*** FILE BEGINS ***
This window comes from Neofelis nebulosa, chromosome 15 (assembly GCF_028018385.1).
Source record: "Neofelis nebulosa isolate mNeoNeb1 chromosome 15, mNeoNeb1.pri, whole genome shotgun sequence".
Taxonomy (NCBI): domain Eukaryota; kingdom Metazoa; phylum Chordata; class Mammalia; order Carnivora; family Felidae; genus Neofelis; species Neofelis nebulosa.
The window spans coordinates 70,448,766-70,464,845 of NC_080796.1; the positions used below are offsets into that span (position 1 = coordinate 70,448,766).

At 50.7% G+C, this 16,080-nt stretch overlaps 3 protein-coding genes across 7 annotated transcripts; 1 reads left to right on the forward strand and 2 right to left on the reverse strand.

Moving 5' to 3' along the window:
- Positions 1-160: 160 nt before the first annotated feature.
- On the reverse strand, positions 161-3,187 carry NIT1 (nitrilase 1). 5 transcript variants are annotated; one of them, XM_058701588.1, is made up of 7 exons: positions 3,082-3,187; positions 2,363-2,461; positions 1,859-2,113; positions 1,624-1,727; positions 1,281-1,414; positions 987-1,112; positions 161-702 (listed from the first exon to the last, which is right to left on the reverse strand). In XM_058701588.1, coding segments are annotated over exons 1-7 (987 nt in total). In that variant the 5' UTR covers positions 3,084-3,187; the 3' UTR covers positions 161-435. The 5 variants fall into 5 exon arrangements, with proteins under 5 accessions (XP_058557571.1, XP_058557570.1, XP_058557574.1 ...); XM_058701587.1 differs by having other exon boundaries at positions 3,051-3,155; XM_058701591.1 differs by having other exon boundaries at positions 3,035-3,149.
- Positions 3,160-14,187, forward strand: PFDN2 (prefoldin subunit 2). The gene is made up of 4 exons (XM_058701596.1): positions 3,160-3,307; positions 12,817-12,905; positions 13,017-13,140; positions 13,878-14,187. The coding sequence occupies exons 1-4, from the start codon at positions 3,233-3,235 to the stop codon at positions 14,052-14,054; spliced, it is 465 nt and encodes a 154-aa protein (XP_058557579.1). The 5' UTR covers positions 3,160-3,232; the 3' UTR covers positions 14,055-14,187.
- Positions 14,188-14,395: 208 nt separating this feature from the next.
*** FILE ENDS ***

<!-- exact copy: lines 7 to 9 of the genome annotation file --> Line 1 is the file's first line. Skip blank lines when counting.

- Positions 1-160: 160 nt before the first annotated feature.
- On the reverse strand, positions 161-3,187 carry NIT1 (nitrilase 1). 5 transcript variants are annotated; one of them, XM_058701588.1, is made up of 7 exons: positions 3,082-3,187; positions 2,363-2,461; positions 1,859-2,113; positions 1,624-1,727; positions 1,281-1,414; positions 987-1,112; positions 161-702 (listed from the first exon to the last, which is right to left on the reverse strand). In XM_058701588.1, coding segments are annotated over exons 1-7 (987 nt in total). In that variant the 5' UTR covers positions 3,084-3,187; the 3' UTR covers positions 161-435. The 5 variants fall into 5 exon arrangements, with proteins under 5 accessions (XP_058557571.1, XP_058557570.1, XP_058557574.1 ...); XM_058701587.1 differs by having other exon boundaries at positions 3,051-3,155; XM_058701591.1 differs by having other exon boundaries at positions 3,035-3,149.
- Positions 3,160-14,187, forward strand: PFDN2 (prefoldin subunit 2). The gene is made up of 4 exons (XM_058701596.1): positions 3,160-3,307; positions 12,817-12,905; positions 13,017-13,140; positions 13,878-14,187. The coding sequence occupies exons 1-4, from the start codon at positions 3,233-3,235 to the stop codon at positions 14,052-14,054; spliced, it is 465 nt and encodes a 154-aa protein (XP_058557579.1). The 5' UTR covers positions 3,160-3,232; the 3' UTR covers positions 14,055-14,187.